Robin Hood Is Coming to Washington
Sen. Bernie Sanders (I-VT) and Rep. Keith Ellison (D-MN) want to tax stock and bond trades to pay for free undergraduate education and student loan forgiveness.
**S. 805 and H.R. 1144: Inclusive Prosperity Act of 2017
**S. 805 is a bill sponsored by Sen. Bernie Sanders (I-VT). A related bill in the House, H.R. 1144, was sponsored by Rep. Keith Ellison (D-MN). The summary of the bill reads as follows:
To impose a tax on certain trading transactions to invest in our families and communities, improve our infrastructure and our environment, strengthen our financial security, expand opportunity and reduce market volatility.
This bill would impose a tax on various trading securities — particularly stocks, bonds, and derivatives. It is designed to reduce risky transactions in financial markets and high-frequency trading.
Stock trades would be taxed at 0.5%, bond trades at 0.1%, and derivative trades at 0.005%. In money terms this means that a $1,000 stock trade would be taxed $5, a bond trade would be taxed $1, and a derivatives trade would be taxed a nickel.
There are some exceptions to the tax, including initial issues of securities, and short-term debt securities with a fixed maturity of 60 days or less.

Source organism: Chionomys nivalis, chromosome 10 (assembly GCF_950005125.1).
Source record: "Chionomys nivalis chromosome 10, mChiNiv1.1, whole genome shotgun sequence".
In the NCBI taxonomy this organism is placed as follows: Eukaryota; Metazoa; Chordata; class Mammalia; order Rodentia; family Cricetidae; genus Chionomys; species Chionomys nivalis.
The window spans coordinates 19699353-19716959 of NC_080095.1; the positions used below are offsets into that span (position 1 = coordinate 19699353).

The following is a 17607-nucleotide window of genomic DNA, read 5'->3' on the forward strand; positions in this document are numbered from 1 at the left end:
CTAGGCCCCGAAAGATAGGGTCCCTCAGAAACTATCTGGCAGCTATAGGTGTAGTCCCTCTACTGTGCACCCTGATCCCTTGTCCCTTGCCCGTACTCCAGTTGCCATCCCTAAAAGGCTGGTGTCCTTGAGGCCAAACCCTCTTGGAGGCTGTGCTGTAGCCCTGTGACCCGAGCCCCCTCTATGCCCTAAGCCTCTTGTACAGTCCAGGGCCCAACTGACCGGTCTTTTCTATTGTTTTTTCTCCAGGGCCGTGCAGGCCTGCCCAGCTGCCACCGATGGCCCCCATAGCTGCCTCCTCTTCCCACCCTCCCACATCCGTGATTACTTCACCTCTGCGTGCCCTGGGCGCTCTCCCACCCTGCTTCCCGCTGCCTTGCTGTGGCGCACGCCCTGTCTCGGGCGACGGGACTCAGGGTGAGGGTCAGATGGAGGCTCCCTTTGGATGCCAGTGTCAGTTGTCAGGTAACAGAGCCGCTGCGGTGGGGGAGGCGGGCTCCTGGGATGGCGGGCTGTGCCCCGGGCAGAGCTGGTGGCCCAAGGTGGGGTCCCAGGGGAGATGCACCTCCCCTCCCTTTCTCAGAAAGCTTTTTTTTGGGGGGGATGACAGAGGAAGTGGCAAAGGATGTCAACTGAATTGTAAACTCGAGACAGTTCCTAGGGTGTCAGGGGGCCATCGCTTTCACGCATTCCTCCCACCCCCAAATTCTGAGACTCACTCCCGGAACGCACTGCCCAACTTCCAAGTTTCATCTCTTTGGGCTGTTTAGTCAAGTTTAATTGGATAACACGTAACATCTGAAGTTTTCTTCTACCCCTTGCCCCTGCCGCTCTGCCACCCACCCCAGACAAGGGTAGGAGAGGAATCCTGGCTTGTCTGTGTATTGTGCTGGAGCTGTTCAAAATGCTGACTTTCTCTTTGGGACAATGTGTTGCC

**What This Means for Americans
**Sen. Sanders (I-VT) estimates this proposal could generate up to $300 billion in tax revenue per year and is aimed at funding another bill from Sen. Sanders — The College for All Act — S. 806. S. 806 provides for free undergraduate tuition at 4-year public colleges and universities, reduces student loan interest rates, and refinances existing student loans.
**The Yays Say
**Those who support the bill argue that the cost of college and the escalating rate of student loan debt demand an answer. They compare this small tax to the sales tax paid by ordinary consumers that runs from 8–9%, thus taxing investment bankers, and other wealthier individuals. The people who support this bill include a large coalition of nurses, students, HIV/AIDS activists, labor and housing activists, religious and civil rights groups, and environmentalists. They believe that the money raised from the tax could be used to fund more than education, but could also be put towards healthcare and jobs. In addition, it is believed that this tax would restore stability to financial markets by discouraging high-frequency and risky trades. See more from them here:
The Nays Say
Those opposed to the bill argue that new taxes do not bring money into the economy and that neither the banks nor the bankers will pay the tax — consumers of financial products will.. In addition, they believe that pensions would take a hit — this would have a direct impact on the economy and on people’s savings for retirement. They argue that speculation is inherent to financial markets and trying to reduce it through taxes makes the markets work less efficiently. You can read more about this here:
**Tell Congress what you think!
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